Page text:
Most important at this point is how I’m analyzing the interviews. Because interviews are qualitative data, my job as a researcher is to make sense of, and interpret, the information in terms of the meaning my interview subjects bring. Through my interpretation, I should be able to make abstracted connections between the interview subjects. This will help inform the nuances of my proposed design guidelines.

I’m using a four-point methodology of each interview, as follows.

Initial Background Reading

Upon finding the person and getting their interest to interview with me, I read whatever is available about them online. This is to help me understand who they are and to categorize their involvement with Steampunk.

Upon categorization, I look over my questions to determine which would be more applicable to the person.


The interviews are held over Skype, GTalk, and phone. I am recording them using my FlipCam Ultra so that I can burn the data to DVD-Rs for archiving. The discs are labeled as P#, the number being the cumulative number of persons I contact, in the order I contact them. This helps ensure privacy, as the identifying data relating to P# is held elsewhere.

The interviews begin with me telling the subject a little about myself and my study, so they have some context and feel comfortable with me. I then invite them to speak about themselves, first just in general, and then as the interview goes along, more specifically relating their personal history with Steampunk.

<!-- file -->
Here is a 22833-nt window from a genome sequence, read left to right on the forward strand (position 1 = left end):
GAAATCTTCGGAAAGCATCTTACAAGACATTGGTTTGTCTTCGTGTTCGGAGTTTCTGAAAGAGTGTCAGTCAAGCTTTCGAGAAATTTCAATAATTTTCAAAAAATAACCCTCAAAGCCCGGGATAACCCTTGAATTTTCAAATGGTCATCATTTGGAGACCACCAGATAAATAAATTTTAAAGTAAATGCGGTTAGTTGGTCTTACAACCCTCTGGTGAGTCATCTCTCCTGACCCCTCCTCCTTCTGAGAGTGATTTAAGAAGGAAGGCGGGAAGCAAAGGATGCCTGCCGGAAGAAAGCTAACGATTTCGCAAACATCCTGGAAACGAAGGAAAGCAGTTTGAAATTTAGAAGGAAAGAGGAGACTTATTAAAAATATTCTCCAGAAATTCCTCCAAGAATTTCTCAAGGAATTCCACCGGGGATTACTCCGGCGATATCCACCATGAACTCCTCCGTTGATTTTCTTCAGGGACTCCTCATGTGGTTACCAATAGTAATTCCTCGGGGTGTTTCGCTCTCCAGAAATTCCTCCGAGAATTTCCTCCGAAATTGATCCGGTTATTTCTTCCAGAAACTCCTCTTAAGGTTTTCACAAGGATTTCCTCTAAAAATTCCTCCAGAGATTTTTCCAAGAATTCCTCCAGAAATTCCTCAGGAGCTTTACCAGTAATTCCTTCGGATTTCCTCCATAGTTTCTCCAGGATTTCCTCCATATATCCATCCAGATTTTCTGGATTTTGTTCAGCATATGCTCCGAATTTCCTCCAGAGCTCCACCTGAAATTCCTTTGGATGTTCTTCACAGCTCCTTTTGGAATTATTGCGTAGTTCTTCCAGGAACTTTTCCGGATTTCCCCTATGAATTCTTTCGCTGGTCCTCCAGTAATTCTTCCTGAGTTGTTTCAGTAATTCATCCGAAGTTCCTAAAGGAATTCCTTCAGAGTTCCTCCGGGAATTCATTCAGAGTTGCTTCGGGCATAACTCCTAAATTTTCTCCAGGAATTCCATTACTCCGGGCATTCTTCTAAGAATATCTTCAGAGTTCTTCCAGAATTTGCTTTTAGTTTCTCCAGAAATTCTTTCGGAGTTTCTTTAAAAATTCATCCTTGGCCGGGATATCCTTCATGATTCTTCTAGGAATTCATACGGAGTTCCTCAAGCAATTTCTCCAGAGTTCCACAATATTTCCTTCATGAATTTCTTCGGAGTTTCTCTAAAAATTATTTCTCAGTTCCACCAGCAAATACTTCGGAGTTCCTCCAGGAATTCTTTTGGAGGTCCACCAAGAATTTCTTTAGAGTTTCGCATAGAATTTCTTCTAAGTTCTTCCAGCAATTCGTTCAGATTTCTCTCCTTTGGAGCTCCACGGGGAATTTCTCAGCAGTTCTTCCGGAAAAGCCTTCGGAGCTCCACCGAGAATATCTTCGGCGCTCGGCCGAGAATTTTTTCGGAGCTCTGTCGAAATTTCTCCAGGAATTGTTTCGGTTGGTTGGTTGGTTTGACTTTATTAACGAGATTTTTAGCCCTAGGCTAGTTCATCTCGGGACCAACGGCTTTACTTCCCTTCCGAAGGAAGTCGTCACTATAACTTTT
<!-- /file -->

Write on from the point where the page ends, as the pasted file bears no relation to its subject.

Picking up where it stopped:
This means that I ask questions that relate to how the person found Steampunk, why they are interested in it, etc. As a researcher, I attempt to find connections between their other hobbies/habits/professions that don’t have anything to do with Steampunk, in order to determine how Steampunk works (or doesn’t work) as a case study for the subject’s personal identity formation.


After the interview, I look over my notes and copy the interview data to DVD-R discs. I leave the data for a day or two to distance myself from the person and my memories of interacting with them. I return to the data to transcribe the audio into a transcript so I can look for patterns.  When determining patterns, I ask such questions as:

  • How does their involvement with Steampunk relate to their personal history?
  • How does their involvement with Steampunk relate to their personal interests and hobbies?
  • How does their involvement with Steampunk relate to their profession, if at all?

Comparative Analysis

As I synthesize patterns of information, I relate the patterns across persons and categories of persons. How do the insights from the merchant interview relate to the insights from the cosplayer interview? What about the inventor interview insights? How do they compare and contrast? What can I learn by the similarities and differences?